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  Dr Minh Nguyen
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mandibular tori
Mandibular Tori
torus palatinus
Maxillary Tori

What are tori, torus, or exostosis


An exostoses is just a general thickening of bone. A torus (tori-plural) is a non-pathological outgrowth of bone. Some believe these exostoses are genetically linked. We believe they are genetically linked only in that the personalities of the parents could be inherited. We also believe that the personality of an individual can be the result of being in the same environmental situation as the parents.

We hypothesize that tori are the result of one of bone’s responses to stresses on the teeth. An individual transmits his/her stresses to the teeth in the form of clenching or squeezing of the teeth together (one directional force) and bruxing or mashing of the teeth together (lateral motions put on the teeth). We believe tori are the result of just one of the various responses the body has to stress. The bone gets stimulated by the vibrations or ionization within the bone to lay down more bone. It is the body’s response to try to prevent the rocking of the teeth by laying down more bone to help stabilize or support the teeth. Other responses to this force could be to flatten, chip, break and loosen teeth or cause sensitivity. It could also cause recession of bone and tissue.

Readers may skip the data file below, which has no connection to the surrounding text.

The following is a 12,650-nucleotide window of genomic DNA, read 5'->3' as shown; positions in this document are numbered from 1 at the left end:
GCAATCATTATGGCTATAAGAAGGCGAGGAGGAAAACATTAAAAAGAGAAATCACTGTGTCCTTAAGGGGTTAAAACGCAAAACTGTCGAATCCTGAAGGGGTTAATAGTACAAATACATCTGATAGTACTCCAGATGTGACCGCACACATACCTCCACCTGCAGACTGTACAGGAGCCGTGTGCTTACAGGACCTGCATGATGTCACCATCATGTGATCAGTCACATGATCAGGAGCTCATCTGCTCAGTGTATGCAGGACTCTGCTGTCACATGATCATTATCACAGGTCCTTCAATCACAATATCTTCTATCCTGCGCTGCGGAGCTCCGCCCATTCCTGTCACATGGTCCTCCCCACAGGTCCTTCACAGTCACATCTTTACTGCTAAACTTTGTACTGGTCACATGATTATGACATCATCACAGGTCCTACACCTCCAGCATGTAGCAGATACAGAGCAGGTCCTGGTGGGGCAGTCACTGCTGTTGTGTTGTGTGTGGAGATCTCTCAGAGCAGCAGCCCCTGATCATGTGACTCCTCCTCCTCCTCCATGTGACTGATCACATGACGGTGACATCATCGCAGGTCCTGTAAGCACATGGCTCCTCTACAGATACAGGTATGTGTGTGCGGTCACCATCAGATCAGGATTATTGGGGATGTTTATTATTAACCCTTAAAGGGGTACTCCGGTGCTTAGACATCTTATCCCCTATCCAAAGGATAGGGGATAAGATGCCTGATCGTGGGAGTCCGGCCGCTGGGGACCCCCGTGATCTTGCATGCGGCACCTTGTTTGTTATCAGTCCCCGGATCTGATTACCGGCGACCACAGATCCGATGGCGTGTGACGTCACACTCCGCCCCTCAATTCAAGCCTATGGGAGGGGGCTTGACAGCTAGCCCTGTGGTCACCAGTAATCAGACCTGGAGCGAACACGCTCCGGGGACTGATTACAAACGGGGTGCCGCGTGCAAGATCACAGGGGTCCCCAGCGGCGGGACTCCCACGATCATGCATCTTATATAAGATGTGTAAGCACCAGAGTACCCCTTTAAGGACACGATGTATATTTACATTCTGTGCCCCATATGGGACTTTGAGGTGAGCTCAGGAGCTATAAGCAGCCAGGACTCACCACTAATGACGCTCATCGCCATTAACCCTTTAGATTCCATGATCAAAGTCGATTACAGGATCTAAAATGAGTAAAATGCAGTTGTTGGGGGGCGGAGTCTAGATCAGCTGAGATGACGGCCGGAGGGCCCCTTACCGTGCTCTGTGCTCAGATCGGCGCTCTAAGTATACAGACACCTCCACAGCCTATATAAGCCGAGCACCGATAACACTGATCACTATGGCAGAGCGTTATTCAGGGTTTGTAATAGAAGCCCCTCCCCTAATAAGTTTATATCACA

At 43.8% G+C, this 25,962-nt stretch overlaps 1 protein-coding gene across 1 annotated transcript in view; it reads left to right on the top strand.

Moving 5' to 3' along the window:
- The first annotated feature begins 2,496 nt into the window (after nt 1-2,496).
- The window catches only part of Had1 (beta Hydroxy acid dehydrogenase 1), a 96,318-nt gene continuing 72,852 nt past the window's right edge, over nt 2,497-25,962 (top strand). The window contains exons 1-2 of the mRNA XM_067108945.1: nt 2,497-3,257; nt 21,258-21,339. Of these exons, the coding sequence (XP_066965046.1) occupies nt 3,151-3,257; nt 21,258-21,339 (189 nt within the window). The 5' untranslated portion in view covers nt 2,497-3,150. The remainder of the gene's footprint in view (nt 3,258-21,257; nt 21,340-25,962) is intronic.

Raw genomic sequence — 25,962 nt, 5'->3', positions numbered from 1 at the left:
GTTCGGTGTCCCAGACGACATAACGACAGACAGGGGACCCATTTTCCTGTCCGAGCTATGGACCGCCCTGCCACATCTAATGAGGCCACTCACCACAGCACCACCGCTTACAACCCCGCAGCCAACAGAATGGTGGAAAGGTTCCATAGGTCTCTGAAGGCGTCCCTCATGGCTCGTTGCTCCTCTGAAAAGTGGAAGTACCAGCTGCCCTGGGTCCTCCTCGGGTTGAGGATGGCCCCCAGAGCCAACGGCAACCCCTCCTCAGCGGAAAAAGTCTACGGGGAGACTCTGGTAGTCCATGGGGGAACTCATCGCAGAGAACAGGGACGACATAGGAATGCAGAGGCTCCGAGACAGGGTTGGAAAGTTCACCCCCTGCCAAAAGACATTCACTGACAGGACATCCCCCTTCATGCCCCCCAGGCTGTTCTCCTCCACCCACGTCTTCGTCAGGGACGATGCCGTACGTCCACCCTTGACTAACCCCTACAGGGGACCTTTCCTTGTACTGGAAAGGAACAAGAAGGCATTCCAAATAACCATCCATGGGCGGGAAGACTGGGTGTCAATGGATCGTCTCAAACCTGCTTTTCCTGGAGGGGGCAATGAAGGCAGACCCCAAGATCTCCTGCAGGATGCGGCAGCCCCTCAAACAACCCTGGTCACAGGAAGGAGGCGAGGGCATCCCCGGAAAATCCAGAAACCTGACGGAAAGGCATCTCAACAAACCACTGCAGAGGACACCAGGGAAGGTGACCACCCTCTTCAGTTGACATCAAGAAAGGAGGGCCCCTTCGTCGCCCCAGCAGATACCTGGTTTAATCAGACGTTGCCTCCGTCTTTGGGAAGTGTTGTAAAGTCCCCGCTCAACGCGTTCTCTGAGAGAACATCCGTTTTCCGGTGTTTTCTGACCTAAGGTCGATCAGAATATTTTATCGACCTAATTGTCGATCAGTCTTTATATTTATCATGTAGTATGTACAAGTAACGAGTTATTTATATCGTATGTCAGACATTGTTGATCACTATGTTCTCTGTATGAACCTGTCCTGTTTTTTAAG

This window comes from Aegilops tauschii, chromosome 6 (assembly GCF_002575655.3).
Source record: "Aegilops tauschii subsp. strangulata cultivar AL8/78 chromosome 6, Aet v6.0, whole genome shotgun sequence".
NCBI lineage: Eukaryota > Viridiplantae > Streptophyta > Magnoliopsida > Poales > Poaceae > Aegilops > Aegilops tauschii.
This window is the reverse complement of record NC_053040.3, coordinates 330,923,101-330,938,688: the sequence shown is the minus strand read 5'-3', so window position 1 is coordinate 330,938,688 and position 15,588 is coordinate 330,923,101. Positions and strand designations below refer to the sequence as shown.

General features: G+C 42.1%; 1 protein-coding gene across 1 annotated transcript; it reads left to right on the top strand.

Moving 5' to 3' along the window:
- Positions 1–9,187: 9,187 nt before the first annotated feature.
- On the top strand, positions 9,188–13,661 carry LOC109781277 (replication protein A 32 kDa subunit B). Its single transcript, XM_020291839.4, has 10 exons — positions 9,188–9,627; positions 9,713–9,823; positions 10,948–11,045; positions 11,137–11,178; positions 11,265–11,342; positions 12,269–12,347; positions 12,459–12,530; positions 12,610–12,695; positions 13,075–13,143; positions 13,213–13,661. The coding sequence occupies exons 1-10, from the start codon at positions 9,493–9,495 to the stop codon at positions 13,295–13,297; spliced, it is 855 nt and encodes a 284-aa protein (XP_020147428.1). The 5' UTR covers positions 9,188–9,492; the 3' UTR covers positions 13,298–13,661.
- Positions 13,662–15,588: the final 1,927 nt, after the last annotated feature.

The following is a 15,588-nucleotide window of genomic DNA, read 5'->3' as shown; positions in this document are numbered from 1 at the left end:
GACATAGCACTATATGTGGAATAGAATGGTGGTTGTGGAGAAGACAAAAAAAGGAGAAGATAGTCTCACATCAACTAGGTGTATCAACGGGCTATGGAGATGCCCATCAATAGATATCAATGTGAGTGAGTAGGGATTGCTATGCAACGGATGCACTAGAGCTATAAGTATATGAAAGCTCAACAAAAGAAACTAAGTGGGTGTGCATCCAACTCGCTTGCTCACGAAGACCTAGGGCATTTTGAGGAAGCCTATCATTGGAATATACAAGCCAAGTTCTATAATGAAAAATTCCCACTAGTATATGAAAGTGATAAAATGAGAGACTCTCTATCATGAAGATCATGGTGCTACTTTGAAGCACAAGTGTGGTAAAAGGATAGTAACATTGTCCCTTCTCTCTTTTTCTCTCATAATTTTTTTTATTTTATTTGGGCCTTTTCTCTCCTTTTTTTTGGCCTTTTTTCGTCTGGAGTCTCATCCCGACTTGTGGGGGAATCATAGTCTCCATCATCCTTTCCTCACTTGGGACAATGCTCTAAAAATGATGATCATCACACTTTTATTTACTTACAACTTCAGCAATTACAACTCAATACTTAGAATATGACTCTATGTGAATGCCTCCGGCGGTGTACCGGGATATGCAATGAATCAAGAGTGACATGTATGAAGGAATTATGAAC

We think that anthropologist will not find the size or numbers of tori in prehistoric skulls when compared to tori found in the present population. Tori are fairly common in our population today and can usually be seen weekly, if not daily, in any dental practice in the USA today.

Torus can appear in three forms:

  • torus palatinus,
  • mandibular torus, and
  • buccal exostosis.
The torus palatinus appears in the midline of the hard palate, or the roof of your mouth. The mandibuluar torus appears on the lingual surface of the mandible—that is, the portion of the lower jaw facing the tongue. The buccal exostosis appears on the facial surface of the alveolar bone—the outward-facing side of the bone that forms the tooth sockets surrounding the teeth. Tori found anywhere else in the mouth are usually diagnosed as one of two conditions: an osteoma, a slowly growing benign tumor made of bone tissue, or an exostosis, a trauma-induced overgrowth of bone tissue. The bone proliferation must be specifically located in order to qualify as a torus. It is difficult to differentiate an exostosis from an osteoma unless the bony proliferation is associated with an osteoma-producing syndrome.


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